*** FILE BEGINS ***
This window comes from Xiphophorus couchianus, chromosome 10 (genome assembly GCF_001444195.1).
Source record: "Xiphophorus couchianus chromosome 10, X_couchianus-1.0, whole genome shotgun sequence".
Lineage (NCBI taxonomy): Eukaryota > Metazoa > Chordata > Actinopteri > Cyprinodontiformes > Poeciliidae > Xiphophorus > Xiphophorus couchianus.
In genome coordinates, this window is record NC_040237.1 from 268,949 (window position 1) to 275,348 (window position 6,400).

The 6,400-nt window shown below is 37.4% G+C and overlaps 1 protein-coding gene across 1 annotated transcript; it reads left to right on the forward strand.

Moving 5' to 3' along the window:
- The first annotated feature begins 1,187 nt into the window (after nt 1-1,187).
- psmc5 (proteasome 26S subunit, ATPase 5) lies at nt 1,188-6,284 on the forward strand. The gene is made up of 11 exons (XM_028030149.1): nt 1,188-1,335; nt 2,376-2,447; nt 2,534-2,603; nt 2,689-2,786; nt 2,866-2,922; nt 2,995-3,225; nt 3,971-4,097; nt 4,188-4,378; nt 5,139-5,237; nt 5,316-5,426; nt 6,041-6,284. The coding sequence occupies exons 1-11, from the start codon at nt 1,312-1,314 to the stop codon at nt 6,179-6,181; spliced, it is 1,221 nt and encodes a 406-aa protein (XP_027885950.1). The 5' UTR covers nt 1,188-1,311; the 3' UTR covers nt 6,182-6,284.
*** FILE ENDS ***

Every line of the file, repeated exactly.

This window comes from Xiphophorus couchianus, chromosome 10 (genome assembly GCF_001444195.1).
Source record: "Xiphophorus couchianus chromosome 10, X_couchianus-1.0, whole genome shotgun sequence".
Lineage (NCBI taxonomy): Eukaryota > Metazoa > Chordata > Actinopteri > Cyprinodontiformes > Poeciliidae > Xiphophorus > Xiphophorus couchianus.
In genome coordinates, this window is record NC_040237.1 from 268,949 (window position 1) to 275,348 (window position 6,400).

The 6,400-nt window shown below is 37.4% G+C and overlaps 1 protein-coding gene across 1 annotated transcript; it reads left to right on the forward strand.

Moving 5' to 3' along the window:
- The first annotated feature begins 1,187 nt into the window (after nt 1-1,187).
- psmc5 (proteasome 26S subunit, ATPase 5) lies at nt 1,188-6,284 on the forward strand. The gene is made up of 11 exons (XM_028030149.1): nt 1,188-1,335; nt 2,376-2,447; nt 2,534-2,603; nt 2,689-2,786; nt 2,866-2,922; nt 2,995-3,225; nt 3,971-4,097; nt 4,188-4,378; nt 5,139-5,237; nt 5,316-5,426; nt 6,041-6,284. The coding sequence occupies exons 1-11, from the start codon at nt 1,312-1,314 to the stop codon at nt 6,179-6,181; spliced, it is 1,221 nt and encodes a 406-aa protein (XP_027885950.1). The 5' UTR covers nt 1,188-1,311; the 3' UTR covers nt 6,182-6,284.